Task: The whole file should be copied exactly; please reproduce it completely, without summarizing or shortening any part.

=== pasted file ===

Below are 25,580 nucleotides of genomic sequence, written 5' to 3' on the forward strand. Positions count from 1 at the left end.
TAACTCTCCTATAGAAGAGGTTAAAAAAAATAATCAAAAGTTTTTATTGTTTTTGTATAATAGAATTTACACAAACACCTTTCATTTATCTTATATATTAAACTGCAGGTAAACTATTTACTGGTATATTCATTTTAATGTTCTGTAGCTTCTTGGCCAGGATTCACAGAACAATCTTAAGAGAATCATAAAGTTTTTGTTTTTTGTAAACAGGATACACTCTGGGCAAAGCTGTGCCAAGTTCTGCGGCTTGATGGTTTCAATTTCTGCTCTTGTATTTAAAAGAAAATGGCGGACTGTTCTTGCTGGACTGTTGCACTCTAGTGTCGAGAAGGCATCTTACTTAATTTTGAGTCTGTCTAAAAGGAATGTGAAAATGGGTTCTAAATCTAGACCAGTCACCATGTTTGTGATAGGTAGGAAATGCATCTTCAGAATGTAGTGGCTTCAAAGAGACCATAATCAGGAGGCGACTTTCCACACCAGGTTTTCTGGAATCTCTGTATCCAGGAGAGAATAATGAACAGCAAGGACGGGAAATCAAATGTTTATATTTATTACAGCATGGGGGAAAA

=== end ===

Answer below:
Below are 25,580 nucleotides of genomic sequence, written 5' to 3' on the forward strand. Positions count from 1 at the left end.
TAACTCTCCTATAGAAGAGGTTAAAAAAAATAATCAAAAGTTTTTATTGTTTTTGTATAATAGAATTTACACAAACACCTTTCATTTATCTTATATATTAAACTGCAGGTAAACTATTTACTGGTATATTCATTTTAATGTTCTGTAGCTTCTTGGCCAGGATTCACAGAACAATCTTAAGAGAATCATAAAGTTTTTGTTTTTTGTAAACAGGATACACTCTGGGCAAAGCTGTGCCAAGTTCTGCGGCTTGATGGTTTCAATTTCTGCTCTTGTATTTAAAAGAAAATGGCGGACTGTTCTTGCTGGACTGTTGCACTCTAGTGTCGAGAAGGCATCTTACTTAATTTTGAGTCTGTCTAAAAGGAATGTGAAAATGGGTTCTAAATCTAGACCAGTCACCATGTTTGTGATAGGTAGGAAATGCATCTTCAGAATGTAGTGGCTTCAAAGAGACCATAATCAGGAGGCGACTTTCCACACCAGGTTTTCTGGAATCTCTGTATCCAGGAGAGAATAATGAACAGCAAGGACGGGAAATCAAATGTTTATATTTATTACAGCATGGGGGAAAA